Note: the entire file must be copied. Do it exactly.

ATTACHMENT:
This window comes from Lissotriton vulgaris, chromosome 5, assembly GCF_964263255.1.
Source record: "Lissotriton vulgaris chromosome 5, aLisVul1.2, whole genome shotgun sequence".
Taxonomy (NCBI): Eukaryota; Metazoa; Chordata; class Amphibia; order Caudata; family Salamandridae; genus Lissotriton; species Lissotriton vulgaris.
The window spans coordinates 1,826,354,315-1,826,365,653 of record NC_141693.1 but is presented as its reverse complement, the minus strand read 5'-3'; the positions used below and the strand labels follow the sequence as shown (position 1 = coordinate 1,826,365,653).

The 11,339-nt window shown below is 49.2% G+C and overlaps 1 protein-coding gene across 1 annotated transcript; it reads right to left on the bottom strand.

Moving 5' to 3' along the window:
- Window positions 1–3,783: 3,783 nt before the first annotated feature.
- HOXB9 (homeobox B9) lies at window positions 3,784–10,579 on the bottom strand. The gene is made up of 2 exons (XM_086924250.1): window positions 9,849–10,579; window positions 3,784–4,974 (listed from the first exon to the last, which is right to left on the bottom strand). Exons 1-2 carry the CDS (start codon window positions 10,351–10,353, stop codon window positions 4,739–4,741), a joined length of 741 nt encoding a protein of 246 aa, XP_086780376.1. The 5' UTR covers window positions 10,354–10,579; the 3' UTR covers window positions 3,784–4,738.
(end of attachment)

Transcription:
This window comes from Lissotriton vulgaris, chromosome 5, assembly GCF_964263255.1.
Source record: "Lissotriton vulgaris chromosome 5, aLisVul1.2, whole genome shotgun sequence".
Taxonomy (NCBI): Eukaryota; Metazoa; Chordata; class Amphibia; order Caudata; family Salamandridae; genus Lissotriton; species Lissotriton vulgaris.
The window spans coordinates 1,826,354,315-1,826,365,653 of record NC_141693.1 but is presented as its reverse complement, the minus strand read 5'-3'; the positions used below and the strand labels follow the sequence as shown (position 1 = coordinate 1,826,365,653).

The 11,339-nt window shown below is 49.2% G+C and overlaps 1 protein-coding gene across 1 annotated transcript; it reads right to left on the bottom strand.

Moving 5' to 3' along the window:
- Window positions 1–3,783: 3,783 nt before the first annotated feature.
- HOXB9 (homeobox B9) lies at window positions 3,784–10,579 on the bottom strand. The gene is made up of 2 exons (XM_086924250.1): window positions 9,849–10,579; window positions 3,784–4,974 (listed from the first exon to the last, which is right to left on the bottom strand). Exons 1-2 carry the CDS (start codon window positions 10,351–10,353, stop codon window positions 4,739–4,741), a joined length of 741 nt encoding a protein of 246 aa, XP_086780376.1. The 5' UTR covers window positions 10,354–10,579; the 3' UTR covers window positions 3,784–4,738.